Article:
By SCOTT ROTHSCHILD, The Lawrence Journal-World
TOPEKA, KAN. — The Kansas economy is improving but still lags behind pre-Great Recession levels, and it will take several years to determine if Gov. Sam Brownback's cuts in income and business taxes will create jobs, Kansas Department of Labor officials said today.
In 2012, employment increased from 2011 by 18,100 jobs or 1.4 percent, Labor Secretary Lana Gordon said.
"This is the highest job growth the state has seen in the past 5 years and the first time since 2007 that job growth has been above 1 percent," Gordon said during the annual State of Labor report.
Kansas per capita personal income increased 2.3 percent to an average of $41,835, and the unemployment rate was 5.7 percent, down from 6.5 percent in 2011. It was the lowest unemployment rate since 2008.
But Kansas continues to have about 20,000 fewer jobs than it did before the recession started taking its toll.
"In most of all, or almost all of the labor market indicators, we are still catching up to the pre-recession levels," said Inayat Noormohmad, director and chief economist for the agency. "We are still climbing out of the hole, slowly but steadily," he said.
Noormohmad and Tyler Tenbrink, senior labor economist, said Kansas is keeping up with other states in the general national recovery.
The economists, however, said it was too early to tell if the tax changes made by Brownback and Republicans in the Legislature are having an effect on job growth. Noormohmad said it might take up to five years to determine the impact of those changes on the employment picture.
Brownback has signed into law income tax rate cuts and income tax exemptions for the owners of 191,000 partnerships, sole proprietorships and other businesses. He also has decreased income tax deductions and the standard deduction for married couples and single parents and increased the state sales tax.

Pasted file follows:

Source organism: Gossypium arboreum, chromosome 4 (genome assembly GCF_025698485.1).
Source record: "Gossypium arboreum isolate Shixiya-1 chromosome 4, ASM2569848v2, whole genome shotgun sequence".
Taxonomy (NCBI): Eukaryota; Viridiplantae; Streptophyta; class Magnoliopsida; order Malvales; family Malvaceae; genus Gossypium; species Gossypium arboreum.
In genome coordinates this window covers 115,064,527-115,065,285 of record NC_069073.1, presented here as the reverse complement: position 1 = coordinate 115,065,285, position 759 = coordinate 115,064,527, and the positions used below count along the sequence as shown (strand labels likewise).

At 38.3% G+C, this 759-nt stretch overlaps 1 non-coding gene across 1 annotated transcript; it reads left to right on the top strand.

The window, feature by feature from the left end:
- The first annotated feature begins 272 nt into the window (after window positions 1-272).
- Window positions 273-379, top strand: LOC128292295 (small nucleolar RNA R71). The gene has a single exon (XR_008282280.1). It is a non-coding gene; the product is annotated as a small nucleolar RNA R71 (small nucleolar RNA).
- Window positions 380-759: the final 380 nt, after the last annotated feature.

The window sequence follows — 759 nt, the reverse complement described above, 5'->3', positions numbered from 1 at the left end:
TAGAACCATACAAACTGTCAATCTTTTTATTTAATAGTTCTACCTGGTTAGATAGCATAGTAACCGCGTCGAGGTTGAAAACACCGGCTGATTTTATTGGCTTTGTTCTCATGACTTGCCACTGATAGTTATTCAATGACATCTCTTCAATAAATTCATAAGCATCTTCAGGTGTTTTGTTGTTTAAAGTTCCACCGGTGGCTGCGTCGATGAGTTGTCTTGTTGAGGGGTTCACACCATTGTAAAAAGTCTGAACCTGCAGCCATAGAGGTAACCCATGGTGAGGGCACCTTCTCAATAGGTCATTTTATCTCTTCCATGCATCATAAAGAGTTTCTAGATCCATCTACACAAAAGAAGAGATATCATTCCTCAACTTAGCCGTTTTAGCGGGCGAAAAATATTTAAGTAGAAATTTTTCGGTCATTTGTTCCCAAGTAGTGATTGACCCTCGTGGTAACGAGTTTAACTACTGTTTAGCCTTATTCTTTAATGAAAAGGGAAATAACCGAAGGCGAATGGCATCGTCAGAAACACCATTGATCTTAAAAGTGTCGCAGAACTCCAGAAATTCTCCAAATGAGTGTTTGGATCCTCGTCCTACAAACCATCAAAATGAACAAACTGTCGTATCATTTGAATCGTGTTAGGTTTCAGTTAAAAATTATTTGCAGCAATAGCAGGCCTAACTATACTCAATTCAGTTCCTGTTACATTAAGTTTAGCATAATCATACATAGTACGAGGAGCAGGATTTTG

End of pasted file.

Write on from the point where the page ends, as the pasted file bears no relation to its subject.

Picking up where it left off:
Brownback has argued that the income tax cuts will boost the economy and create jobs, while Democrats and some Republicans have said the cuts will benefit mostly the wealthy and cause drastic reductions in state funding of education, health care and other services.
The Labor Department economists said government budget cuts and worldwide economic events could have an impact on Kansas' recovery.
"There is a lot of talk in local, state and federal government about budgets and cutting budgets, and when things like that happen we see employment going down," Tenbrink said. He said local governments and school districts are a significant contributor to the economy.
Noormohmad said economic slowdowns in China and India and other international events can also affect Kansas. "We are not immune from some of these external shocks," he said.
Meanwhile, the Working Kansas Alliance criticized the state Labor Department, saying the agency had become a “staging ground” for anti-labor bills.
“Despite Secretary Gordon’s economic hyperbole, Kansas workers are facing a very hostile State of Labor that is reflected in this administration’s policies and priorities” said Working Kansas Alliance President Terry Forsyth.
He cited recent laws that will reduce unemployment benefits and changes to the workers’ compensation system that labor groups have said will make it more difficult for injured workers to receive benefits.